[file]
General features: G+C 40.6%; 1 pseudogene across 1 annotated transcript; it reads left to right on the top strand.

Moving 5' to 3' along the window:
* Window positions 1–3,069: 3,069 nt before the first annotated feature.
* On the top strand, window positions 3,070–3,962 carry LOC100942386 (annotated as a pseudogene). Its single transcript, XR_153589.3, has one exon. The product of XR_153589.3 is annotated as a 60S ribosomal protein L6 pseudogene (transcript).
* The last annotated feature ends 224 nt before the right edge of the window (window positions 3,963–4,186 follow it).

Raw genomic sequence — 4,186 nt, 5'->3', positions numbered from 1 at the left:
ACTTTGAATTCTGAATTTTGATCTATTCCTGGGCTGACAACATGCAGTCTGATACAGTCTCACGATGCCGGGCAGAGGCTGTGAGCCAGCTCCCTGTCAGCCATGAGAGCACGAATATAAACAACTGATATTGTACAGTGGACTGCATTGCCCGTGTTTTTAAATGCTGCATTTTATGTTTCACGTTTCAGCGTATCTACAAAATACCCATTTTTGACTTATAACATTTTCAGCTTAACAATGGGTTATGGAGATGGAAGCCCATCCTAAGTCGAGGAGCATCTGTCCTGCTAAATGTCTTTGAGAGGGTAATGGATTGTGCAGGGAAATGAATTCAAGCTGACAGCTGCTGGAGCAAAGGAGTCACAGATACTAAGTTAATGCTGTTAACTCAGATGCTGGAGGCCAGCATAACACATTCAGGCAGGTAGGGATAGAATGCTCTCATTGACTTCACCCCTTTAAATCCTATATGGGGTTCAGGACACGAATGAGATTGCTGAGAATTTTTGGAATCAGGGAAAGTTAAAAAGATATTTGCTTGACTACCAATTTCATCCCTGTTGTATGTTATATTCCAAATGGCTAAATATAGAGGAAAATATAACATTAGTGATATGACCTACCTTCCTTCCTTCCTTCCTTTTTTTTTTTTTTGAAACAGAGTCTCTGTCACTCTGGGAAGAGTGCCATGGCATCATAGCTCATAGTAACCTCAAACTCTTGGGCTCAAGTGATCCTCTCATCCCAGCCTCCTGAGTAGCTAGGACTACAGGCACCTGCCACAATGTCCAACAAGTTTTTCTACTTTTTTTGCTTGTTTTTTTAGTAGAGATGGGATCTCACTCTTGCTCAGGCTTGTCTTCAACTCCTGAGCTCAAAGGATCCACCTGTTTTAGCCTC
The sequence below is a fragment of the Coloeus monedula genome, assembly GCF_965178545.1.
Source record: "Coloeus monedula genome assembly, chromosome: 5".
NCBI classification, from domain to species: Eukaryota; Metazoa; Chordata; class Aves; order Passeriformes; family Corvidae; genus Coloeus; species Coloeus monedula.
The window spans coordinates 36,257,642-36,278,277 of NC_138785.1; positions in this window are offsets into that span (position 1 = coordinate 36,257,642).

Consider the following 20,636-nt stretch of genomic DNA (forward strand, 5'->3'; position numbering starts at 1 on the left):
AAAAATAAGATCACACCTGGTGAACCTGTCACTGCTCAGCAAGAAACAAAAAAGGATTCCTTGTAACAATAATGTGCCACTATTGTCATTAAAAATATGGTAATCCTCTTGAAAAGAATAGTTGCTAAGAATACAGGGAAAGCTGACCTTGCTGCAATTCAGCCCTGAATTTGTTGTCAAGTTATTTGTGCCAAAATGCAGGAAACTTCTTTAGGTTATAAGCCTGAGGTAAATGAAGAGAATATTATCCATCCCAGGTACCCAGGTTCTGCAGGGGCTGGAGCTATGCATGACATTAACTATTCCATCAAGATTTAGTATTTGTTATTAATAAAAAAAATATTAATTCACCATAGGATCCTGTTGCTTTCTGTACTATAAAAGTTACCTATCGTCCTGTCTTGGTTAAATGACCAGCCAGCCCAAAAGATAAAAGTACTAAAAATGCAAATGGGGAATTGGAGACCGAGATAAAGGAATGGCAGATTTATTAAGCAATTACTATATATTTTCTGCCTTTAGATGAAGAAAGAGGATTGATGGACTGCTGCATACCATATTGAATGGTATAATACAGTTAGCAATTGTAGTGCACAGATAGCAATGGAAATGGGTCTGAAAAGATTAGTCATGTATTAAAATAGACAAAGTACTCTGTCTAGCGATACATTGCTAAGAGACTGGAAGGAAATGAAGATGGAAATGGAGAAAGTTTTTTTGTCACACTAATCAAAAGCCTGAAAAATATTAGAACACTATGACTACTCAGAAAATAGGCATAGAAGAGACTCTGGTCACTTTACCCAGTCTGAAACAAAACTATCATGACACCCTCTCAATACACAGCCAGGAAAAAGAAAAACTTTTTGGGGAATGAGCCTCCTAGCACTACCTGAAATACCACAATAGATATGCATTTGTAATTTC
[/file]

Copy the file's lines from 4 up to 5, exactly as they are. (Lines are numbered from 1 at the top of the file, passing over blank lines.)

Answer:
* On the top strand, window positions 3,070–3,962 carry LOC100942386 (annotated as a pseudogene). Its single transcript, XR_153589.3, has one exon. The product of XR_153589.3 is annotated as a 60S ribosomal protein L6 pseudogene (transcript).
* The last annotated feature ends 224 nt before the right edge of the window (window positions 3,963–4,186 follow it).